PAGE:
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Texas Law Allows Surgical Castration for Child Sex Offenders

Texas Law Allows Surgical Castration for Child Sex Offenders

There has been much discussion in the news about the new chemical castration law just passed in Alabama. Sex offender convicted of molesting a child are mandated to have chemical castration as a condition of their parole. Otherwise, these offenders could serve out their remaining sentence in prison without castration.

A total of eight states allow for chemical or surgical castration for sex offenders.

 In 1997, Texas lawmakers passed a law regarding surgical castration for child sex offenders. However, under the Texas law, surgical castration is voluntary and permanent but a decision to not have the procedure cannot be considered for parole purposes.

Texas Gov. Code 501.061 states that repeat offenders of aggravated sexual assault of a child under age 14, sexual assault of a child under age 17, or indecency with a child under age 17 may elect for orchiectomy (the surgical removal of the testicles). However, again, orchiectomy cannot be a condition of probation or parole and no official can consider an offender’s decision to get the surgery as a factor in whether he should be released on probation or parole.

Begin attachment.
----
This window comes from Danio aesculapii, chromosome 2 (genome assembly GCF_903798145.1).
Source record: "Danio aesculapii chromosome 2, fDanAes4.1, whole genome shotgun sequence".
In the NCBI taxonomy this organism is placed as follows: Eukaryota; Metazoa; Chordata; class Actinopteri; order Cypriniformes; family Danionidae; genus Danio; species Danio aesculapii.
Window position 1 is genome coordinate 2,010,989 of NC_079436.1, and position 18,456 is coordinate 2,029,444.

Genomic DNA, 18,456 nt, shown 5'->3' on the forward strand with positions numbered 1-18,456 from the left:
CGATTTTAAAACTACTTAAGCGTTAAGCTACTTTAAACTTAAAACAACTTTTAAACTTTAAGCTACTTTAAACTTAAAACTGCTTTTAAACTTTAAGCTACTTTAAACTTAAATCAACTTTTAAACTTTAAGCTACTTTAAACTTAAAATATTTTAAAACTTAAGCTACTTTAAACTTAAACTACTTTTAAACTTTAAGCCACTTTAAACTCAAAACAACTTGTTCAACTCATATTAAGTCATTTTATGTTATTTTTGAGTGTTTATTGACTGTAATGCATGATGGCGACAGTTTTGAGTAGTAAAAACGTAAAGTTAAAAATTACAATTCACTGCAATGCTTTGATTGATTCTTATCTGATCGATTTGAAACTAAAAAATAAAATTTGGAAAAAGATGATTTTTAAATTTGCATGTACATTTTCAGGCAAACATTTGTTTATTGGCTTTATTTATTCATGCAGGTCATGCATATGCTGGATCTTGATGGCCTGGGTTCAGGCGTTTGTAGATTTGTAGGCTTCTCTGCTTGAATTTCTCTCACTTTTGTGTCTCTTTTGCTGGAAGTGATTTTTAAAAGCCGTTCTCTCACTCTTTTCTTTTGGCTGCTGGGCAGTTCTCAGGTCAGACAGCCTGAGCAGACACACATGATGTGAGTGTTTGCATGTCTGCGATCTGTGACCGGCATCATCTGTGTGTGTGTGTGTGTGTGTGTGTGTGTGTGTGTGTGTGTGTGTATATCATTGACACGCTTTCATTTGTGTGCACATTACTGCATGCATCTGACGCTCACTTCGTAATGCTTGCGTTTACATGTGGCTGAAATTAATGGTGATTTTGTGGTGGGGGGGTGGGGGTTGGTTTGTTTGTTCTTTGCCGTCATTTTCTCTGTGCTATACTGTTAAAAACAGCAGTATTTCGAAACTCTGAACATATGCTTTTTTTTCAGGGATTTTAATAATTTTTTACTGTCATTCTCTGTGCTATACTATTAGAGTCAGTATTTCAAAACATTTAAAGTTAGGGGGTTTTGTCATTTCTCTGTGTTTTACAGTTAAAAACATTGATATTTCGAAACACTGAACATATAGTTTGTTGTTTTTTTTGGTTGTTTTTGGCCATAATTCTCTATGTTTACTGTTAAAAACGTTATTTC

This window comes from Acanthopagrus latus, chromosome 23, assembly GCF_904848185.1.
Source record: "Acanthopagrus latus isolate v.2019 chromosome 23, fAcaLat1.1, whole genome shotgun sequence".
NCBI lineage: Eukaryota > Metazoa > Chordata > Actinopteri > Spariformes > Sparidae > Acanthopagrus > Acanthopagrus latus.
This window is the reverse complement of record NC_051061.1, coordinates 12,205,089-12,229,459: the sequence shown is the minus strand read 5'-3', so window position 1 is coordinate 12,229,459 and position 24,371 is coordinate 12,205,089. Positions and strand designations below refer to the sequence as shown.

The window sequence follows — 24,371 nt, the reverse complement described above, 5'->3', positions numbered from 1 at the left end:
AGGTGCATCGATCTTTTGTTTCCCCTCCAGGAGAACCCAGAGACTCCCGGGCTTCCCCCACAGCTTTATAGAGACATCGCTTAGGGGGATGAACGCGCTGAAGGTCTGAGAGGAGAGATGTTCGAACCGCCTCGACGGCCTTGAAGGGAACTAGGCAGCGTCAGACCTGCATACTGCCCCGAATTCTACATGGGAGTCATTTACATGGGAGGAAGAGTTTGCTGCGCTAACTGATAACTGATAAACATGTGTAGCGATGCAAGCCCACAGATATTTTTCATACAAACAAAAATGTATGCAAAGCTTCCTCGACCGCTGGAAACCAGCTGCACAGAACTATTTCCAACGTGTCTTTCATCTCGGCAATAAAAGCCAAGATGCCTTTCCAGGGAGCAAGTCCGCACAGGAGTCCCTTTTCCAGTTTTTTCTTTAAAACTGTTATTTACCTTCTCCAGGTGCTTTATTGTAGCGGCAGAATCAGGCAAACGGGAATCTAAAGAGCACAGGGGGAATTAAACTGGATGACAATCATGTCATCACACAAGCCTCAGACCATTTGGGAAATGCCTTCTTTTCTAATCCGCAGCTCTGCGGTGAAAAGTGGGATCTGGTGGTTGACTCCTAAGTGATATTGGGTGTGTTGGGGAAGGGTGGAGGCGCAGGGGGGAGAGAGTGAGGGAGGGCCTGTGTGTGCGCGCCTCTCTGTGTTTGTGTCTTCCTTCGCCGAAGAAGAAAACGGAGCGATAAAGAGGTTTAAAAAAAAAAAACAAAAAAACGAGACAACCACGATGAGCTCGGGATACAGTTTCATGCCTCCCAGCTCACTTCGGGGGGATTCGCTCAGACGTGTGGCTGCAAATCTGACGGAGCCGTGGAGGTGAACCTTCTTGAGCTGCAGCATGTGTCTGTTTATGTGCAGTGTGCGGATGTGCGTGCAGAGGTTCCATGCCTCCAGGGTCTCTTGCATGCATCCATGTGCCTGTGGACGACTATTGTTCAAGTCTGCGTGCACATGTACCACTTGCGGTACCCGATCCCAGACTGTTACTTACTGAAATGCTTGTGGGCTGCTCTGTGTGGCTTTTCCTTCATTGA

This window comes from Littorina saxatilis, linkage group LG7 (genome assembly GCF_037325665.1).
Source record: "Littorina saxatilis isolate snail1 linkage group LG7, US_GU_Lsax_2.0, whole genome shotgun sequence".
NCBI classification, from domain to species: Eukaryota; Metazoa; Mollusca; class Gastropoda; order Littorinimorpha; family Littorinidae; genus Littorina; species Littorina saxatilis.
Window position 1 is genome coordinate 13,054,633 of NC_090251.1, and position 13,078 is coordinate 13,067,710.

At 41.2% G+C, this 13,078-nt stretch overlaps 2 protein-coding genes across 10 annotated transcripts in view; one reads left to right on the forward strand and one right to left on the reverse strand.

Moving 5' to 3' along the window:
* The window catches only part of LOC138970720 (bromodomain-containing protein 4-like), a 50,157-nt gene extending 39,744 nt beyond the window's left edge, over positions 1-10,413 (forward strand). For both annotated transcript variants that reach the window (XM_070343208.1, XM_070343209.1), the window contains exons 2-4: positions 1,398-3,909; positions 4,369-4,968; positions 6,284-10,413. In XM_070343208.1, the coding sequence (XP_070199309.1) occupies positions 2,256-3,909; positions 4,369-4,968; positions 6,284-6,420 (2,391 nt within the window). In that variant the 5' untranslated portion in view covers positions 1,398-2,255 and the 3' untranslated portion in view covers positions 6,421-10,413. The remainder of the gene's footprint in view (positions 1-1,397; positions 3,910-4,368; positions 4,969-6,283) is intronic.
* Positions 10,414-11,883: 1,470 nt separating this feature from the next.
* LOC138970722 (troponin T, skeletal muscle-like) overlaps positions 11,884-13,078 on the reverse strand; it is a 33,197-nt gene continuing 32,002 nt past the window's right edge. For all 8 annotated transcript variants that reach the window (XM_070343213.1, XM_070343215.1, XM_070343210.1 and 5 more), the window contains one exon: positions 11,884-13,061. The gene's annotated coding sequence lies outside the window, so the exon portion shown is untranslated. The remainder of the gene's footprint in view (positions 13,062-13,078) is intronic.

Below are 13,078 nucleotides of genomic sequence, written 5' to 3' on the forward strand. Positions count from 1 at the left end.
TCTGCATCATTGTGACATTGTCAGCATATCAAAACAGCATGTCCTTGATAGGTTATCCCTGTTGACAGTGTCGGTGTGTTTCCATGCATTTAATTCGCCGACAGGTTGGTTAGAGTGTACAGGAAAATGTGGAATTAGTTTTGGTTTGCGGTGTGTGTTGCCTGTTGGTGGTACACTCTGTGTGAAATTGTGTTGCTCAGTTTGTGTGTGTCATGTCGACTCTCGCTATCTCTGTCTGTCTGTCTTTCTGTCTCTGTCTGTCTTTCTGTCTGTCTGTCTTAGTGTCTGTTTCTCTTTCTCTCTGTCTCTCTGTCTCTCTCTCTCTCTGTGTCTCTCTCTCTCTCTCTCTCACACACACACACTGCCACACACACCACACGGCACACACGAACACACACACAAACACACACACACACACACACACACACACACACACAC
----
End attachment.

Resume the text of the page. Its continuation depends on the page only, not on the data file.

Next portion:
There are several guidelines that must be met before the state approves surgical castration including: 

  •       Must have had at least two sex offense convictions
  •       At least 21 years of age
  •       Request the procedure in writing
  •       Sign a statement admitting that he or she committed the offense for which there is a conviction
  •       Must have a mental health evaluation

 Since the passage of the law in Texas, only three men have undergone the surgical procedure. From personal experience in assisting clients, Lawyer X states he had no one even seriously consider the procedure.

 Unlike Alabama, it is against the law for the Texas Parole Board to require castration as a condition of their parole.

 Critics of the law question the effectiveness of surgical castration. There are testosterone boosting drugs available that can counteract the effects of castration and, in addition, it is widely accepted in professional data/reports that aggravated sexual assault has more to do with violence or psychological/psychiatric factors than it does with a person’s sex drive.

Regardless, it is expected that while Texas law is constitutional, due to it being a purely voluntary choice with no repercussions, the Alabama law will be struck down for a wide variety of reasons.

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